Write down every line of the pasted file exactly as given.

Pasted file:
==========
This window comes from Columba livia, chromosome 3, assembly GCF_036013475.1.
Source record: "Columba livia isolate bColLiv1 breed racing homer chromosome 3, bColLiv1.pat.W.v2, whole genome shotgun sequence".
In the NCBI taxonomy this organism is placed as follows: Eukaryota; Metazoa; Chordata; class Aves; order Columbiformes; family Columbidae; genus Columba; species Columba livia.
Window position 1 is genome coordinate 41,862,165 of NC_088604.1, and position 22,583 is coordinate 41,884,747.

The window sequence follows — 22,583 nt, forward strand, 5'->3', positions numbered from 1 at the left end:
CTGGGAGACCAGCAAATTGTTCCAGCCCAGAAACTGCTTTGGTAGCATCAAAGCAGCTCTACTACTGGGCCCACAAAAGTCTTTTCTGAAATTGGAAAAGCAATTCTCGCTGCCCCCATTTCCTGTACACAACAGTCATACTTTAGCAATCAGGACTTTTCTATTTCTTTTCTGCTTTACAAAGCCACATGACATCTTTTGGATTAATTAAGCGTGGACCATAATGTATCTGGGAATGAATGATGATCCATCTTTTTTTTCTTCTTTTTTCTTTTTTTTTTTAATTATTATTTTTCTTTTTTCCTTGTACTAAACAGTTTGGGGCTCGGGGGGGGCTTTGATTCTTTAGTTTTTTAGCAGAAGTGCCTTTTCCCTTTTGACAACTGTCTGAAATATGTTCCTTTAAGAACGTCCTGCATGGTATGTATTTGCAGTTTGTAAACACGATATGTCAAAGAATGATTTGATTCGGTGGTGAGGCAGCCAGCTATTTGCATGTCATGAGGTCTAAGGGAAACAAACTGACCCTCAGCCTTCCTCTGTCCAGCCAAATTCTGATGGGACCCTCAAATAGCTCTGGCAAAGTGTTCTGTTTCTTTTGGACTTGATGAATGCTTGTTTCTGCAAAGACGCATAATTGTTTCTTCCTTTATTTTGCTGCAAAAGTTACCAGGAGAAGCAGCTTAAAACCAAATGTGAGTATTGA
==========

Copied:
This window comes from Columba livia, chromosome 3, assembly GCF_036013475.1.
Source record: "Columba livia isolate bColLiv1 breed racing homer chromosome 3, bColLiv1.pat.W.v2, whole genome shotgun sequence".
In the NCBI taxonomy this organism is placed as follows: Eukaryota; Metazoa; Chordata; class Aves; order Columbiformes; family Columbidae; genus Columba; species Columba livia.
Window position 1 is genome coordinate 41,862,165 of NC_088604.1, and position 22,583 is coordinate 41,884,747.

The window sequence follows — 22,583 nt, forward strand, 5'->3', positions numbered from 1 at the left end:
CTGGGAGACCAGCAAATTGTTCCAGCCCAGAAACTGCTTTGGTAGCATCAAAGCAGCTCTACTACTGGGCCCACAAAAGTCTTTTCTGAAATTGGAAAAGCAATTCTCGCTGCCCCCATTTCCTGTACACAACAGTCATACTTTAGCAATCAGGACTTTTCTATTTCTTTTCTGCTTTACAAAGCCACATGACATCTTTTGGATTAATTAAGCGTGGACCATAATGTATCTGGGAATGAATGATGATCCATCTTTTTTTTCTTCTTTTTTCTTTTTTTTTTTAATTATTATTTTTCTTTTTTCCTTGTACTAAACAGTTTGGGGCTCGGGGGGGGCTTTGATTCTTTAGTTTTTTAGCAGAAGTGCCTTTTCCCTTTTGACAACTGTCTGAAATATGTTCCTTTAAGAACGTCCTGCATGGTATGTATTTGCAGTTTGTAAACACGATATGTCAAAGAATGATTTGATTCGGTGGTGAGGCAGCCAGCTATTTGCATGTCATGAGGTCTAAGGGAAACAAACTGACCCTCAGCCTTCCTCTGTCCAGCCAAATTCTGATGGGACCCTCAAATAGCTCTGGCAAAGTGTTCTGTTTCTTTTGGACTTGATGAATGCTTGTTTCTGCAAAGACGCATAATTGTTTCTTCCTTTATTTTGCTGCAAAAGTTACCAGGAGAAGCAGCTTAAAACCAAATGTGAGTATTGA